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Multiplex – a different media dynamics

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Multiplex – a different media dynamics

In a conversation with exchange4media, Shravan Shroff (promoter Fame Adlabs) had stated, “We have partnered with GroupM, for a deep seated research on multiplex audiences. Clients can do various things, like putting up banners and ads at POP areas, running commercials prior to the film, and positioning sales guys outside the theatre to hand out pamphlets and the kind. In addition, there are contests and lucky draws to add to the fun aspect of branding. So it’s a total 360-degree angle on things. Yet the media fraternity and brands in particular are not as enthusiastic about multiplexes as media vehicles, and still continue to focus on the more conventional mediums of communication. Whenever we get around to reaching to planners and buyers, we have the standard response that there isn’t adequate data to measure ROI.”

He continues, “But the crux of the situation is that, even when you furnish them with the right numbers, the response continues to be extremely luke warm.”

Meanwhile Atul Goel ( Chief Executive Officer, Essel Group) states that the need of the hour is for multiplex players to get together and organized a syndicated study, which would be more readily acceptable to the media fraternity. He asserts, “Multiplexes offer cost effective solutions to advertisers. You can be sure about numbers here, for instance, in one sitting, you can be assured that 400 people would be exposed to your piece of communication. Whether its retail, automobiles, media brands, banks, insurance or any other, you can capture a 360 degree angle on communication and be absolutely certain that the message is in fact being delivered.”

He adds, “However, it is necessary that multiplex players get together and organize ourselves better…perhaps get together for a syndicated research wherein we profile our audience better and throw up more figures as far as return on investment is concerned.

I would say that there are genuine concerns in the brand community about this medium, and we ought to go about addressing these. In fact, we have already gotten together with ORG Marg for a detailed profile of our audience (at various time bands) and it will go a long way, in addressing brands.”

Planners are more or less united in the view, that the onus lies on the multiplex players to market them better. Says Madan Mahopatra, Media Director, The Media Edge, “Multiplexes provide three hours of active audience, and no fragmentation or interruption of any sort. If used well, multiplexes can give tremendous mileage to brands, such as visibility at POP outlets within the theatres and direct marketing initiatives being taken within the immediate vicinity. But the trouble is that there is no syndicated research to help the multiplexes to market their cause better. Here, I am not really talking about commissioned research that one player has taken with a particular media group; I am talking about credible research done via ORG MARG or the NFO’s of the world.”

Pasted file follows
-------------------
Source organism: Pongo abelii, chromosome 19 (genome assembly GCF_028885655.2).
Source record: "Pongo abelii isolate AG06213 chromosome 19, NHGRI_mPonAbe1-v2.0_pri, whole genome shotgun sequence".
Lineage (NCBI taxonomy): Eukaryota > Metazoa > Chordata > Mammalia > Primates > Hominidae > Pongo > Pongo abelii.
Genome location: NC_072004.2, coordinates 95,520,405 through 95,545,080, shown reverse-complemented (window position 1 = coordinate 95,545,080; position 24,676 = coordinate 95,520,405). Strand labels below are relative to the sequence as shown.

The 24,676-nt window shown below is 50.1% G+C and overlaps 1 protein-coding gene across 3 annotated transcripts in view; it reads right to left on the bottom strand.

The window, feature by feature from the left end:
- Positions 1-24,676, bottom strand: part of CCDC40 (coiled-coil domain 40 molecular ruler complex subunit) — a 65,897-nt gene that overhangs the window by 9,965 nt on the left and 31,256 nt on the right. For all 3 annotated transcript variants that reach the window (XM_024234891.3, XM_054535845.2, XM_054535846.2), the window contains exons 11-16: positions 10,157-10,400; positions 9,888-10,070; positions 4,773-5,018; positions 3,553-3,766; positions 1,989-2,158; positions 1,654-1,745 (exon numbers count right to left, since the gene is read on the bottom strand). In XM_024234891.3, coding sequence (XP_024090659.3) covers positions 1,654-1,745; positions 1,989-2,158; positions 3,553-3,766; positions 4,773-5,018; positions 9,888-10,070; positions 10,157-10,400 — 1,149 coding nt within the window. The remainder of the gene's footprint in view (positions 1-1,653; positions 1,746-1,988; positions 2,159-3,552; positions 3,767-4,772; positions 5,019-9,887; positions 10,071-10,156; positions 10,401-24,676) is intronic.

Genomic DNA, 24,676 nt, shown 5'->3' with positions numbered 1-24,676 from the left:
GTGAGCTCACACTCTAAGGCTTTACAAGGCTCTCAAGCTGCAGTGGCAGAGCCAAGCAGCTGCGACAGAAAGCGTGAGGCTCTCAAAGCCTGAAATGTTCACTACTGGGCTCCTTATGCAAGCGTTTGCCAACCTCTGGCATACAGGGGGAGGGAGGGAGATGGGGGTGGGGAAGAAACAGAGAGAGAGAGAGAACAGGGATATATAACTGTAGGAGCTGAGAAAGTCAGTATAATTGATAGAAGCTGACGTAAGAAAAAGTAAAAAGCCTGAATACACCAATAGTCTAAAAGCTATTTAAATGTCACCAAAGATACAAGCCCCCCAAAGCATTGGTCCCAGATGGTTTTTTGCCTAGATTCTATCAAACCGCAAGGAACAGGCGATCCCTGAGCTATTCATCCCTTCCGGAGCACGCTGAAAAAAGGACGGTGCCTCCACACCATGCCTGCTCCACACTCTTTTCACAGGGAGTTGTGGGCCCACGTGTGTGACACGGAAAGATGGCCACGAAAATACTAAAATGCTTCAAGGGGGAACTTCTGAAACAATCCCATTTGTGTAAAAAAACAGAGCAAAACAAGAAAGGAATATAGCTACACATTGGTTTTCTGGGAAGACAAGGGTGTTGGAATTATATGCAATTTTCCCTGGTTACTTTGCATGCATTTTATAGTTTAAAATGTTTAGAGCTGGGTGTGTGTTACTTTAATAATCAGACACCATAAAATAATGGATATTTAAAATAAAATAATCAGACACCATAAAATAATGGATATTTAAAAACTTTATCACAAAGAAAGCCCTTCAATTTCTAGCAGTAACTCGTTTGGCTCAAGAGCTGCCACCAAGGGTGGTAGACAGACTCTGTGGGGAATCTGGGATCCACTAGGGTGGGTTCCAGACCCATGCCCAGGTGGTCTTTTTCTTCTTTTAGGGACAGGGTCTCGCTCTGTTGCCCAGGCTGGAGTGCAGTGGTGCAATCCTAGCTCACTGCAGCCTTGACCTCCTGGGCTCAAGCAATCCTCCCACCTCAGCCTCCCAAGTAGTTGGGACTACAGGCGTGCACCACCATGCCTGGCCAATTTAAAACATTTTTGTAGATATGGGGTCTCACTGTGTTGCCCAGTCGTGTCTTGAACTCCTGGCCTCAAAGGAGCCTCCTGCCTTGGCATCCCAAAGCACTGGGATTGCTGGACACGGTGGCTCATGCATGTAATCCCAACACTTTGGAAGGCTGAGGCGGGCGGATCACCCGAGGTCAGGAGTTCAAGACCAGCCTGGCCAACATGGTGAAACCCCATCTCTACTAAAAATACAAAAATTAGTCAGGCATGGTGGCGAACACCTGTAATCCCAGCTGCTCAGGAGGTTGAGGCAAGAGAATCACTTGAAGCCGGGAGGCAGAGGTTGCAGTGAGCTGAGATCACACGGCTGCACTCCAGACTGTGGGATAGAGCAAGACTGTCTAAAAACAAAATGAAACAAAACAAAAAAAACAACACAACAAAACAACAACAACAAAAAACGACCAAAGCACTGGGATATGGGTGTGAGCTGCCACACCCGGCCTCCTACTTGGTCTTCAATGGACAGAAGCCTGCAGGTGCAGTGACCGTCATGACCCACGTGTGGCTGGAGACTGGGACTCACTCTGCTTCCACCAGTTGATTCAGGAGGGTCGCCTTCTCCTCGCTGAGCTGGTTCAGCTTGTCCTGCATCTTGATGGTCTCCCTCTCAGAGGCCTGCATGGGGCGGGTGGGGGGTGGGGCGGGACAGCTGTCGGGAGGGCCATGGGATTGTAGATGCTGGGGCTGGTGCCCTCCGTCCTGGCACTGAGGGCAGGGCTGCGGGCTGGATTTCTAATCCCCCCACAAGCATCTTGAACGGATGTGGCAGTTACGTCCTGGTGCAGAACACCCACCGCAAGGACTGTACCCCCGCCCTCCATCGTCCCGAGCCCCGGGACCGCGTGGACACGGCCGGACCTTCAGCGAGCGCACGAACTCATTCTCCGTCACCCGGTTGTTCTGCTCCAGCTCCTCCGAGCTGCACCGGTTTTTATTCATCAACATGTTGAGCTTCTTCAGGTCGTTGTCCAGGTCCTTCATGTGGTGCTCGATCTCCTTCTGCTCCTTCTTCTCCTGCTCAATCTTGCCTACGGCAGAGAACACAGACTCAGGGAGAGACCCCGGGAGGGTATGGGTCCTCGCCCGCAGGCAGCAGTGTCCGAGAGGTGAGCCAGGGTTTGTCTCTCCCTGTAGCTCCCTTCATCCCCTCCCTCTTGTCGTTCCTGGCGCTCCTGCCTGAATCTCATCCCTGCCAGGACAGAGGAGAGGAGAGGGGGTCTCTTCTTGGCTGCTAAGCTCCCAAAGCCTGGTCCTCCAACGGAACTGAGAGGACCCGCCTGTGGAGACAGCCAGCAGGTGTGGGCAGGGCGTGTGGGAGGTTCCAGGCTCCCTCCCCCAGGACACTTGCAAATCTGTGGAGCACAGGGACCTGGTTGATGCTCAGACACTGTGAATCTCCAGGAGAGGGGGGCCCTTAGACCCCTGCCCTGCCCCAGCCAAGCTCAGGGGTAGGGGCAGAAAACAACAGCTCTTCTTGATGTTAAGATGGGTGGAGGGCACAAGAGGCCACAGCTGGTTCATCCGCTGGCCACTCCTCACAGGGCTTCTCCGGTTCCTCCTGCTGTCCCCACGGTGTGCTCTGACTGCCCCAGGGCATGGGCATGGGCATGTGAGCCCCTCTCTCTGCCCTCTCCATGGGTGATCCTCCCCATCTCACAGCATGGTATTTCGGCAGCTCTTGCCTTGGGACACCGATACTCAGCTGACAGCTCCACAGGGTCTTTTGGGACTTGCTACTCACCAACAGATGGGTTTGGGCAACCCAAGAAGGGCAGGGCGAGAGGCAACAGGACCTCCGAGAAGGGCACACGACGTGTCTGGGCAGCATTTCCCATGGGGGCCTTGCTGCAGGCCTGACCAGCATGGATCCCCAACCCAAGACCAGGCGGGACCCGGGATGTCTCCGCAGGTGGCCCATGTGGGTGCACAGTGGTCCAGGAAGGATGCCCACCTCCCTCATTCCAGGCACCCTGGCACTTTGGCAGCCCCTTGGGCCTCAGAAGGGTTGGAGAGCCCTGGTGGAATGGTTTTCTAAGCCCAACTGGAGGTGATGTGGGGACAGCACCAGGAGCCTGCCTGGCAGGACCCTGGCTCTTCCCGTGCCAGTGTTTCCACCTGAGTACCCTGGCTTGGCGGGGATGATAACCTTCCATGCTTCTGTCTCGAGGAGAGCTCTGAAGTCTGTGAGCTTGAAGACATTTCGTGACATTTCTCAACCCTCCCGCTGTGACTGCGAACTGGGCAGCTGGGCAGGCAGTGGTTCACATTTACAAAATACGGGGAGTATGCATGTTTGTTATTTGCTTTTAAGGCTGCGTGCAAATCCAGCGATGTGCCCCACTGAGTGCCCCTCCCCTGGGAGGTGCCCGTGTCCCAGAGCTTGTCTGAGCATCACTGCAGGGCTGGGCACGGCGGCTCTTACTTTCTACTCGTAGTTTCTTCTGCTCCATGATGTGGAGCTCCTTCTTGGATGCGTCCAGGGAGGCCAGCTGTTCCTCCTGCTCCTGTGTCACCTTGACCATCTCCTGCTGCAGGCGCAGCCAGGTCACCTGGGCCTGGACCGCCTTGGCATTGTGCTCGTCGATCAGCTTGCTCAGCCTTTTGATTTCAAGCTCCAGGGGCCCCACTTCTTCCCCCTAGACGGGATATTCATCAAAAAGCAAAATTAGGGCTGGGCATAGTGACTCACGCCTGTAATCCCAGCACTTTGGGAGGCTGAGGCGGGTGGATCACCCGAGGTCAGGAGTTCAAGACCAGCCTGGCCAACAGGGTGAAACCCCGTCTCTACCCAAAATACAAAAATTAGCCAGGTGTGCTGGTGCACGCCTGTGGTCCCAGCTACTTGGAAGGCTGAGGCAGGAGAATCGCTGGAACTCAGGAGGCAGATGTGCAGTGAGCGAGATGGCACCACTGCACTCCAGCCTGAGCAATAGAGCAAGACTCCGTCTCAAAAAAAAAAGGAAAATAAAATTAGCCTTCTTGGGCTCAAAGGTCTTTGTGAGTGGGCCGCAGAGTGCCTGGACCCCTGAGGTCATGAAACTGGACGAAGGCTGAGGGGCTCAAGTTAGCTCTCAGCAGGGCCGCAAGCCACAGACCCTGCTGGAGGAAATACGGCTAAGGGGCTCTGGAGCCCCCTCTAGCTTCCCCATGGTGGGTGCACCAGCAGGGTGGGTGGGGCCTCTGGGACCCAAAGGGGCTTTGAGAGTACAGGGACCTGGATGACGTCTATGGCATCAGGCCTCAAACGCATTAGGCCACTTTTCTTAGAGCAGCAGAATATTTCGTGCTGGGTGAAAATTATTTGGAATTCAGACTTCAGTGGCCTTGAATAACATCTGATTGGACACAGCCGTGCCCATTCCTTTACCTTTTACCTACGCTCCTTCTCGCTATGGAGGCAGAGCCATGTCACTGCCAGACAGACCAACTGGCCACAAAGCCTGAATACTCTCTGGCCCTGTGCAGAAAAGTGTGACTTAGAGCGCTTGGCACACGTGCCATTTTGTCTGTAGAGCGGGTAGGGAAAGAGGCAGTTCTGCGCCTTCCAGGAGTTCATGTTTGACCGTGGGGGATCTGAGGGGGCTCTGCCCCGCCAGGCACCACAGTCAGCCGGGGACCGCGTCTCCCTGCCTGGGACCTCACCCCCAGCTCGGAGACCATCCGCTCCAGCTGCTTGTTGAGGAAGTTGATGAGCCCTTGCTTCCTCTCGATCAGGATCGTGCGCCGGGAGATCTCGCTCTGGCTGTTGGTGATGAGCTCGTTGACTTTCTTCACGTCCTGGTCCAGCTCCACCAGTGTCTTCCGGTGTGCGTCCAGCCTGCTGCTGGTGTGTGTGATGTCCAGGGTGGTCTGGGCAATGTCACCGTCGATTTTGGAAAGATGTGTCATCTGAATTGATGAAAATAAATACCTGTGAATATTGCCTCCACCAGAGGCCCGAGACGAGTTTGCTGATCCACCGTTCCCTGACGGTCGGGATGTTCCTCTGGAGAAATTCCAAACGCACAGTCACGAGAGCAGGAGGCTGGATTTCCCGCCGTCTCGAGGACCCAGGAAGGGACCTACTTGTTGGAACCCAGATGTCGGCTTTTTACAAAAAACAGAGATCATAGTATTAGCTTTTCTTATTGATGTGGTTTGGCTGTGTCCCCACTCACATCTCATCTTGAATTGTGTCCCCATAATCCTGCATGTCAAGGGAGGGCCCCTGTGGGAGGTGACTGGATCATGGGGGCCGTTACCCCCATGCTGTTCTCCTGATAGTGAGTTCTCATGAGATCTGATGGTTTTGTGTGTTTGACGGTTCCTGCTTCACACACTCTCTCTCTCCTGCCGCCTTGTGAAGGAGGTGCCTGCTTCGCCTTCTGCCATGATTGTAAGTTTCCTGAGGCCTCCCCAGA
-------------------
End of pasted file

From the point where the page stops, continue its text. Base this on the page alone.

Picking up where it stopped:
He adds, “The onus is really on the multiplex players to publicize key findings on multiplex audiences and the kind of mileage derived from this medium, visa via conventional vehicles. For instance, its not enough that you approach clients of one media group, that has undertaken a particular study…its up to you to go to other media avenues and clients and share the information derived.”

Meanwhile Manas Mishra (Associate Vice President, Initiative) states, “This medium allows you to be interactive with the audience and to capture a holistic angle on things. Reminds me of the time, we had used multiplexes in our Hitachi campaign. We deposited Hitachi banners and posters at various points within the theatre; in addition we had coupons that needed to be filed up, and then dropped at boxes situated right under the Hitachi air conditioners in the lobby. Add to it, Hitachi ads that were running prior to the telecast of the film. Needless to say that the campaign was quite a success. Moral of the story- This medium can generate results if used well.”

Mishra goes on, “However the weakness of the medium is that there is not adequate research or case studies, to back its cause. Plus at a time, you can only address a limited number of consumers unlike television or print. The number goes up to around one lakh people per month and that’s about it. What multiplex owners need to do is to market themselves better. They need to undertake experiments, wherein they can display that the medium delivers results, and highlight the advantages visa viz other mediums.”

At the rate multiplexes are burgeoning in this country, it’s essential that brands capitalize on the opportunities provided by these. Whether it’s the media community that takes the first step and avails information pertaining to the benefits of the medium, or the players themselves that walk the extra mile - that bit is immaterial.


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